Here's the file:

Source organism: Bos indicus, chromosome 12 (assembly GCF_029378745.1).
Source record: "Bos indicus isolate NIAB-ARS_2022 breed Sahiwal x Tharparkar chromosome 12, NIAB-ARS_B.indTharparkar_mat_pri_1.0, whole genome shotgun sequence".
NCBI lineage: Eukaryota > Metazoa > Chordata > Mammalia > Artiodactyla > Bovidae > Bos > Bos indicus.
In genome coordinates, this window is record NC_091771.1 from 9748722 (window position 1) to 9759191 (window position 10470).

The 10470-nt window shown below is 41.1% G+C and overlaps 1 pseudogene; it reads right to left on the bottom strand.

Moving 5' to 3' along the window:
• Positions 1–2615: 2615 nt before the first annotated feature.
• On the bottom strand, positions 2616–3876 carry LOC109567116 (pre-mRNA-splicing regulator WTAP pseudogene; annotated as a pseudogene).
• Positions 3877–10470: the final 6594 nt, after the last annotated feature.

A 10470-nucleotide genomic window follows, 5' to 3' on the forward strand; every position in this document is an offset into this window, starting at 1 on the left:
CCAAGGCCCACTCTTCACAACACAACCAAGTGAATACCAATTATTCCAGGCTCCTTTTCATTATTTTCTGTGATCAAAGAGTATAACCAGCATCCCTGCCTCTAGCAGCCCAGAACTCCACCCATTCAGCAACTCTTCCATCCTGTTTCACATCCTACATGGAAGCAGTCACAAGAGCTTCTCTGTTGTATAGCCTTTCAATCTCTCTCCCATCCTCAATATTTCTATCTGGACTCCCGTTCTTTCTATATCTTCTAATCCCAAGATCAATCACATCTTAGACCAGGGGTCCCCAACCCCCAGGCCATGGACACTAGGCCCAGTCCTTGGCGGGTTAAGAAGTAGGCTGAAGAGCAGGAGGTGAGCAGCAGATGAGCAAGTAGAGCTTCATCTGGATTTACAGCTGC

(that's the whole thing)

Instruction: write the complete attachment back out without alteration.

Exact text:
Source organism: Bos indicus, chromosome 12 (assembly GCF_029378745.1).
Source record: "Bos indicus isolate NIAB-ARS_2022 breed Sahiwal x Tharparkar chromosome 12, NIAB-ARS_B.indTharparkar_mat_pri_1.0, whole genome shotgun sequence".
NCBI lineage: Eukaryota > Metazoa > Chordata > Mammalia > Artiodactyla > Bovidae > Bos > Bos indicus.
In genome coordinates, this window is record NC_091771.1 from 9748722 (window position 1) to 9759191 (window position 10470).

The 10470-nt window shown below is 41.1% G+C and overlaps 1 pseudogene; it reads right to left on the bottom strand.

Moving 5' to 3' along the window:
• Positions 1–2615: 2615 nt before the first annotated feature.
• On the bottom strand, positions 2616–3876 carry LOC109567116 (pre-mRNA-splicing regulator WTAP pseudogene; annotated as a pseudogene).
• Positions 3877–10470: the final 6594 nt, after the last annotated feature.

A 10470-nucleotide genomic window follows, 5' to 3' on the forward strand; every position in this document is an offset into this window, starting at 1 on the left:
CCAAGGCCCACTCTTCACAACACAACCAAGTGAATACCAATTATTCCAGGCTCCTTTTCATTATTTTCTGTGATCAAAGAGTATAACCAGCATCCCTGCCTCTAGCAGCCCAGAACTCCACCCATTCAGCAACTCTTCCATCCTGTTTCACATCCTACATGGAAGCAGTCACAAGAGCTTCTCTGTTGTATAGCCTTTCAATCTCTCTCCCATCCTCAATATTTCTATCTGGACTCCCGTTCTTTCTATATCTTCTAATCCCAAGATCAATCACATCTTAGACCAGGGGTCCCCAACCCCCAGGCCATGGACACTAGGCCCAGTCCTTGGCGGGTTAAGAAGTAGGCTGAAGAGCAGGAGGTGAGCAGCAGATGAGCAAGTAGAGCTTCATCTGGATTTACAGCTGC